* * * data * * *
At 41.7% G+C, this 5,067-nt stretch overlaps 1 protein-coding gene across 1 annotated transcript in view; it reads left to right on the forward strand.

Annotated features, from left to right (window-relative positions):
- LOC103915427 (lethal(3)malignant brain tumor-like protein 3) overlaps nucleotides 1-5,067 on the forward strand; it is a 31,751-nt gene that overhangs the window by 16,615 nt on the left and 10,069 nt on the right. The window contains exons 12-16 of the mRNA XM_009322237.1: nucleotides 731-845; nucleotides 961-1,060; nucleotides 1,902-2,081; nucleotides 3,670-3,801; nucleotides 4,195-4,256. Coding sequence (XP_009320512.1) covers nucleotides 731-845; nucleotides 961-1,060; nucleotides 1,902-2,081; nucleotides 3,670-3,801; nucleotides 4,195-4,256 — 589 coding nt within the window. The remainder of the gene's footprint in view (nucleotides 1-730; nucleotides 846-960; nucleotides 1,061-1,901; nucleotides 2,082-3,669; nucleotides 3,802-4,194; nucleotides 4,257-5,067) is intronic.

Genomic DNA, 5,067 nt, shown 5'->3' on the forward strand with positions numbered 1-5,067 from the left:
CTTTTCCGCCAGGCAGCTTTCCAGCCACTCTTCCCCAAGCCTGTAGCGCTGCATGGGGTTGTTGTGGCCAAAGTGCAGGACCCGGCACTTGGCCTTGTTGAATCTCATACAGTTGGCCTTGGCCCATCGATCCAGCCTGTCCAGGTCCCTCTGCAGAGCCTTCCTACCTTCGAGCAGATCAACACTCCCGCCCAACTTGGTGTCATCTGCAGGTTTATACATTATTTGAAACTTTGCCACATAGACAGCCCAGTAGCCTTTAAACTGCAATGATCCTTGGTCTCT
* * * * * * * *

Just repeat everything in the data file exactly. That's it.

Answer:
At 41.7% G+C, this 5,067-nt stretch overlaps 1 protein-coding gene across 1 annotated transcript in view; it reads left to right on the forward strand.

Annotated features, from left to right (window-relative positions):
- LOC103915427 (lethal(3)malignant brain tumor-like protein 3) overlaps nucleotides 1-5,067 on the forward strand; it is a 31,751-nt gene that overhangs the window by 16,615 nt on the left and 10,069 nt on the right. The window contains exons 12-16 of the mRNA XM_009322237.1: nucleotides 731-845; nucleotides 961-1,060; nucleotides 1,902-2,081; nucleotides 3,670-3,801; nucleotides 4,195-4,256. Coding sequence (XP_009320512.1) covers nucleotides 731-845; nucleotides 961-1,060; nucleotides 1,902-2,081; nucleotides 3,670-3,801; nucleotides 4,195-4,256 — 589 coding nt within the window. The remainder of the gene's footprint in view (nucleotides 1-730; nucleotides 846-960; nucleotides 1,061-1,901; nucleotides 2,082-3,669; nucleotides 3,802-4,194; nucleotides 4,257-5,067) is intronic.

Genomic DNA, 5,067 nt, shown 5'->3' on the forward strand with positions numbered 1-5,067 from the left:
CTTTTCCGCCAGGCAGCTTTCCAGCCACTCTTCCCCAAGCCTGTAGCGCTGCATGGGGTTGTTGTGGCCAAAGTGCAGGACCCGGCACTTGGCCTTGTTGAATCTCATACAGTTGGCCTTGGCCCATCGATCCAGCCTGTCCAGGTCCCTCTGCAGAGCCTTCCTACCTTCGAGCAGATCAACACTCCCGCCCAACTTGGTGTCATCTGCAGGTTTATACATTATTTGAAACTTTGCCACATAGACAGCCCAGTAGCCTTTAAACTGCAATGATCCTTGGTCTCT